### The anode connected to the Raspberry Pi GPIO

You can see that the only difference is how it is connected to the board.

## Software

### Key functions

• `int wiringPiSetup (void)`

The function must be called at the start of your program, or your program will fail to work. You may experience symptoms from it simply not working to segfaults and timing issues.

Note: This function needs to be called with root privileges.

• `void pinMode (int pin, int mode)`

This function sets the mode of a pin to either INPUT, OUTPUT, PWM_OUTPUT or GPIO_CLOCK. Note that only wiringPi pin 1 (BCM_GPIO 18) supports PWM output and only wiringPi pin 7 (BCM_GPIO 4) supports CLOCK output mode.

The function has no effect when in Sys mode. If you need to change the pin mode, then you can do it with the gpio program in a script before you starting your program.

• `void digitalWrite (int pin, int value)`

Write the value HIGH or LOW (1 or 0) to a given pin which must have been set previously as output. WiringPi treats any non-zero number as HIGH, while 0 is the only representation of LOW.

• `void delay (unsigned int howLong)`

This function causes program execution to pause for at least howLong milliseconds. Due to the multitasking nature of Linux, it could be longer. Note that the maximum delay is an unsigned 32-bit integer or approximately 49 days.

Note: all the code will be written directly on Raspberry PI console using vim editor. I've chosen this method because the example is simple and doesn't require a long time to edit. A better approach is to edit the source code locally, on your PC, using your preferable editor and then upload the code to Raspberry PI.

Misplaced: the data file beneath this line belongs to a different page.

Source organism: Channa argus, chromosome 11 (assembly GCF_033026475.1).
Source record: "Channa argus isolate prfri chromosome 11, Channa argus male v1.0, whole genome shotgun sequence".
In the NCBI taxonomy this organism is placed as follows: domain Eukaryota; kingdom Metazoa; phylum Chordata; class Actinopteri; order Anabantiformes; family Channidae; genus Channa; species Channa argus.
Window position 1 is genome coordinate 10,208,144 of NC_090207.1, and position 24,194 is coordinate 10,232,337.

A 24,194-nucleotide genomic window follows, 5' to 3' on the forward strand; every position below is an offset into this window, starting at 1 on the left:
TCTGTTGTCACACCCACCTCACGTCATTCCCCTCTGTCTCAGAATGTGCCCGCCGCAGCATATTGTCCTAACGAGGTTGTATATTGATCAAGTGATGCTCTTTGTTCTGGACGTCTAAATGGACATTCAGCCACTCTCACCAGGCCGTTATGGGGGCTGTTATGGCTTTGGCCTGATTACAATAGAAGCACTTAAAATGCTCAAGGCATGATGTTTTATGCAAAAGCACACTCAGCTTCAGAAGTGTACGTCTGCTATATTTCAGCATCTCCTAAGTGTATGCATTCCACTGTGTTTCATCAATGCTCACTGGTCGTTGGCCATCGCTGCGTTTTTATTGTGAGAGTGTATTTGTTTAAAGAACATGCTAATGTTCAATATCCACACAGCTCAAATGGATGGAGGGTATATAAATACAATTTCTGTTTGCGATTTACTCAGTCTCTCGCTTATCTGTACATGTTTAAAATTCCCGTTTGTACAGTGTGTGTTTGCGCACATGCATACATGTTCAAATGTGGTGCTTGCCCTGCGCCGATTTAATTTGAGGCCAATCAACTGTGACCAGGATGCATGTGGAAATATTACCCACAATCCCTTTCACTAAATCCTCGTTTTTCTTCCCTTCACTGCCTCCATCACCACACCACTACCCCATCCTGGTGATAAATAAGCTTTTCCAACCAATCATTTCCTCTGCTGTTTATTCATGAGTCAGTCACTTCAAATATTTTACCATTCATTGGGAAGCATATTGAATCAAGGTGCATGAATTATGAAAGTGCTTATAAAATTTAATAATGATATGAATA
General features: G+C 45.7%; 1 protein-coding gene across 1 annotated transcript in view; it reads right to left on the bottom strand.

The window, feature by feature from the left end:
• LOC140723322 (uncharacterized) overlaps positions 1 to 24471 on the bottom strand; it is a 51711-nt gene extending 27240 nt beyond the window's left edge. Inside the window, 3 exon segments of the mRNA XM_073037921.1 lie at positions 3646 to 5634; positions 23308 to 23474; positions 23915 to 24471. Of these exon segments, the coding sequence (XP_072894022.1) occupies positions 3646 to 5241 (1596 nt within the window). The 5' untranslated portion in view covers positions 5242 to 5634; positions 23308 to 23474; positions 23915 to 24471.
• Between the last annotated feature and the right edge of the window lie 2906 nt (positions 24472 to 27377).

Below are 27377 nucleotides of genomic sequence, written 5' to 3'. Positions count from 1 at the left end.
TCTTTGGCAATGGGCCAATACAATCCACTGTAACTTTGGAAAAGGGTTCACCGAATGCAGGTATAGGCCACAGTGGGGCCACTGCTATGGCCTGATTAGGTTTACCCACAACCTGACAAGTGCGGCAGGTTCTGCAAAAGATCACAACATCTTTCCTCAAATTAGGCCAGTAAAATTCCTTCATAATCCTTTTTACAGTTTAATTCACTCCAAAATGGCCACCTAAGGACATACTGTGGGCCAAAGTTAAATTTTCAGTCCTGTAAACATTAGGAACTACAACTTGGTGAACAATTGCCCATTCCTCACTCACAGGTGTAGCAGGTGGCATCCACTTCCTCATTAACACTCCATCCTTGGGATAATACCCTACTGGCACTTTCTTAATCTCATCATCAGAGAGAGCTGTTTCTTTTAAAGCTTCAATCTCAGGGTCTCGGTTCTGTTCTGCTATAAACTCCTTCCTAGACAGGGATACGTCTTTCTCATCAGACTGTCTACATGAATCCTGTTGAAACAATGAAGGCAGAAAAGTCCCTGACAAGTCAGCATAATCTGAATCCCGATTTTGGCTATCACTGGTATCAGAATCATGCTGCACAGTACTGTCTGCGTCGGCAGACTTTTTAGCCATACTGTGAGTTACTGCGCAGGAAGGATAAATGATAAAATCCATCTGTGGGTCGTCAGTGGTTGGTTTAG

Login to Raspberry PI using ssh command from Linux and MacOS or using putty from windows, then open the vim editor using the following command:

``\$ sudo vim blinkingLed.c``

Copy/paste the following code.

``````#include <wiringPi.h>
#include <stdio.h>

#define LedPin 0

int main(void) {
if(wiringPiSetup() == -1) { //when initialize wiringPi failed, print message to screen
printf("setup wiringPi failed !\n");
return -1;
}

pinMode(LedPin, OUTPUT);
while(1) {
digitalWrite(LedPin, LOW);   //led on
printf("led on\n");
delay(1000);			     // wait 1 sec
digitalWrite(LedPin, HIGH);  //led off
printf("led off\n");
delay(1000);                 // wait 1 sec
}
return 0;
}``````

Save and close vim.

## Test

To compile the application run the following command:

``\$ gcc blinkingLed.c -o led -lwiringPi``

The parameter "-o" is to specify a file name for the compiled executable program.

To run the application execute the following command:

``\$ sudo ./led``

Regarding how you connect the LED, you should see the LED blinking, one second ON, one second OFF. The only difference is:

• when the cathode is connected to the Raspberry Pi GPIO the text printed in the console will correspond with the LED state.
• when the anode is connected to the Raspberry Pi GPIO the text printed in the console will not correspond with the LED state: When is printed "led on" will be actual off.